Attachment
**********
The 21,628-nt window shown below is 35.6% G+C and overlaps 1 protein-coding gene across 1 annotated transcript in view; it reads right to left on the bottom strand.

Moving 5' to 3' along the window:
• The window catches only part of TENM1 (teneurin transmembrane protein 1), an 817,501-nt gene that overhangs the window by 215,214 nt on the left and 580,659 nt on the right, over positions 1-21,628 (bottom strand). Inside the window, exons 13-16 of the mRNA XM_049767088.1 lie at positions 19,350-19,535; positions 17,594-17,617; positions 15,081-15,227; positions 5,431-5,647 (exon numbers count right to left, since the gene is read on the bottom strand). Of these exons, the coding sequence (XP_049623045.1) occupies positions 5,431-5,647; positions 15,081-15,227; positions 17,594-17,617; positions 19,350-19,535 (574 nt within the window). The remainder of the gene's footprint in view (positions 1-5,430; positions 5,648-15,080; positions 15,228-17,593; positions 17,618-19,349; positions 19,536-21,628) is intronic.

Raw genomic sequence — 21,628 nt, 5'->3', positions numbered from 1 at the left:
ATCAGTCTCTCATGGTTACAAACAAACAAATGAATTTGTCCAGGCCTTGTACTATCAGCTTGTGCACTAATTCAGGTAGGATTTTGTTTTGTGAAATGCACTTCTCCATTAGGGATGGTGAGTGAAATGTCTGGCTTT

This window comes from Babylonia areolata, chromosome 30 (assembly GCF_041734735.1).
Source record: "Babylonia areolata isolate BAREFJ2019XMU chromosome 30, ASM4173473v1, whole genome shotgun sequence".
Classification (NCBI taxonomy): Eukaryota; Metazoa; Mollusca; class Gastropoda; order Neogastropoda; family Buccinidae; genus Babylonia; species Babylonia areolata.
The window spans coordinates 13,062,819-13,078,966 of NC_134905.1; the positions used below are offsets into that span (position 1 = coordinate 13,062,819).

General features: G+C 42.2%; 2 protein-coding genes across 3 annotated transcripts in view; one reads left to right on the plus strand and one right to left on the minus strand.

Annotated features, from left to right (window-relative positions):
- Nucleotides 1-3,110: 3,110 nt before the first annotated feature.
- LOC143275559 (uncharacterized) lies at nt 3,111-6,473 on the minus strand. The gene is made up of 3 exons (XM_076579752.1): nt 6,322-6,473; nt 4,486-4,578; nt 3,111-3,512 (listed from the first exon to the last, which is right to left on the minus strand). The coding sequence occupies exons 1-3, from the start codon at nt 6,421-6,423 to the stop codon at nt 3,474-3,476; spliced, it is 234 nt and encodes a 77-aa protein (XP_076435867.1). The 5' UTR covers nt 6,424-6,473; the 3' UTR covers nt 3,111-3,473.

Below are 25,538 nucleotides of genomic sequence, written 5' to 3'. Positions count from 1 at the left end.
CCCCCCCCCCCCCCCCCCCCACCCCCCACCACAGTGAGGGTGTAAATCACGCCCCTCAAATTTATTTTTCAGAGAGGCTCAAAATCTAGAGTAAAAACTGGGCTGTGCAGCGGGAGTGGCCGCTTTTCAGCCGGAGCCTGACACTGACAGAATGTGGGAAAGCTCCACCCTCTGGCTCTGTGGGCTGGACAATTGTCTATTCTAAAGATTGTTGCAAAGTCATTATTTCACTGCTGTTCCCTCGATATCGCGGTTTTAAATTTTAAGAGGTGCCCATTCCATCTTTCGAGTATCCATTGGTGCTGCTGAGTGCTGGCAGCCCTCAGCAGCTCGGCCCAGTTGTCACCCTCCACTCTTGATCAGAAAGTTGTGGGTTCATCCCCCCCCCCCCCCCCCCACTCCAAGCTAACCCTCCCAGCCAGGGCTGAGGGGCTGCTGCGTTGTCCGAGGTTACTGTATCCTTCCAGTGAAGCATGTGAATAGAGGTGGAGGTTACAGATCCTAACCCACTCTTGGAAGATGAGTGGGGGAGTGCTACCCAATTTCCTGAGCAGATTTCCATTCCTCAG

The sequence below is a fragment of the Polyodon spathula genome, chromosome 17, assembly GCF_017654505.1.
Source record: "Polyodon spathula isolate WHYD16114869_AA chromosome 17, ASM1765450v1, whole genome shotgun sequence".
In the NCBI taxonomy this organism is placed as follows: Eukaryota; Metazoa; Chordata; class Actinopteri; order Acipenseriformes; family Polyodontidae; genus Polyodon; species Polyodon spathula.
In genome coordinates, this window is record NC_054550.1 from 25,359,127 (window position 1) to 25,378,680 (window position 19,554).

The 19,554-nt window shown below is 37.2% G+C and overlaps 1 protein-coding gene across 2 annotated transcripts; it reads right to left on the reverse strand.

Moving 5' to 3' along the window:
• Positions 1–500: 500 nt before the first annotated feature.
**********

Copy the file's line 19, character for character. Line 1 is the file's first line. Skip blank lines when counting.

In genome coordinates, this window is record NC_054550.1 from 25,359,127 (window position 1) to 25,378,680 (window position 19,554).